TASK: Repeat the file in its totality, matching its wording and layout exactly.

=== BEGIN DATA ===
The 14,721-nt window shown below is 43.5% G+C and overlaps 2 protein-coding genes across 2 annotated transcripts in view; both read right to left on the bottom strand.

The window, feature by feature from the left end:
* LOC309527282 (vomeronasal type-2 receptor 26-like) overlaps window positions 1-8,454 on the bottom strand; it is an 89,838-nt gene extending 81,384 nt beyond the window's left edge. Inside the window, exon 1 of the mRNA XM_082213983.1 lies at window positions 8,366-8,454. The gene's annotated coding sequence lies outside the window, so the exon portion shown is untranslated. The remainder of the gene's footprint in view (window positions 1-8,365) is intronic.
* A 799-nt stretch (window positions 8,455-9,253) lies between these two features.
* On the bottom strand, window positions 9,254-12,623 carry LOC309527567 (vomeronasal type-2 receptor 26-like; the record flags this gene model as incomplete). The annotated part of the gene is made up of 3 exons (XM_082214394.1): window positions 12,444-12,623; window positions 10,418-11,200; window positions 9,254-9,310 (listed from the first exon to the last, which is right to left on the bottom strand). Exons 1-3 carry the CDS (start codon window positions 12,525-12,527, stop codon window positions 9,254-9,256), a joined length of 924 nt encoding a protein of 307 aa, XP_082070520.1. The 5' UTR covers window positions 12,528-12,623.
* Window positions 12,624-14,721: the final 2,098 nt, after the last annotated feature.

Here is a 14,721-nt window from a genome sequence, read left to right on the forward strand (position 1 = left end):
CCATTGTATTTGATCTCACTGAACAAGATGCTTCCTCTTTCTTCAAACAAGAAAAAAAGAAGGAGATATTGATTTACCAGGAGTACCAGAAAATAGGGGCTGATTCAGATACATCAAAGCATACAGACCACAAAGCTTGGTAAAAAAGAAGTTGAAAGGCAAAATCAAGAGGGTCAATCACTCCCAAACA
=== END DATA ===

The 14,721-nt window shown below is 43.5% G+C and overlaps 2 protein-coding genes across 2 annotated transcripts in view; both read right to left on the bottom strand.

The window, feature by feature from the left end:
* LOC309527282 (vomeronasal type-2 receptor 26-like) overlaps window positions 1-8,454 on the bottom strand; it is an 89,838-nt gene extending 81,384 nt beyond the window's left edge. Inside the window, exon 1 of the mRNA XM_082213983.1 lies at window positions 8,366-8,454. The gene's annotated coding sequence lies outside the window, so the exon portion shown is untranslated. The remainder of the gene's footprint in view (window positions 1-8,365) is intronic.
* A 799-nt stretch (window positions 8,455-9,253) lies between these two features.
* On the bottom strand, window positions 9,254-12,623 carry LOC309527567 (vomeronasal type-2 receptor 26-like; the record flags this gene model as incomplete). The annotated part of the gene is made up of 3 exons (XM_082214394.1): window positions 12,444-12,623; window positions 10,418-11,200; window positions 9,254-9,310 (listed from the first exon to the last, which is right to left on the bottom strand). Exons 1-3 carry the CDS (start codon window positions 12,525-12,527, stop codon window positions 9,254-9,256), a joined length of 924 nt encoding a protein of 307 aa, XP_082070520.1. The 5' UTR covers window positions 12,528-12,623.
* Window positions 12,624-14,721: the final 2,098 nt, after the last annotated feature.

Here is a 14,721-nt window from a genome sequence, read left to right on the forward strand (position 1 = left end):
CCATTGTATTTGATCTCACTGAACAAGATGCTTCCTCTTTCTTCAAACAAGAAAAAAAGAAGGAGATATTGATTTACCAGGAGTACCAGAAAATAGGGGCTGATTCAGATACATCAAAGCATACAGACCACAAAGCTTGGTAAAAAAGAAGTTGAAAGGCAAAATCAAGAGGGTCAATCACTCCCAAACA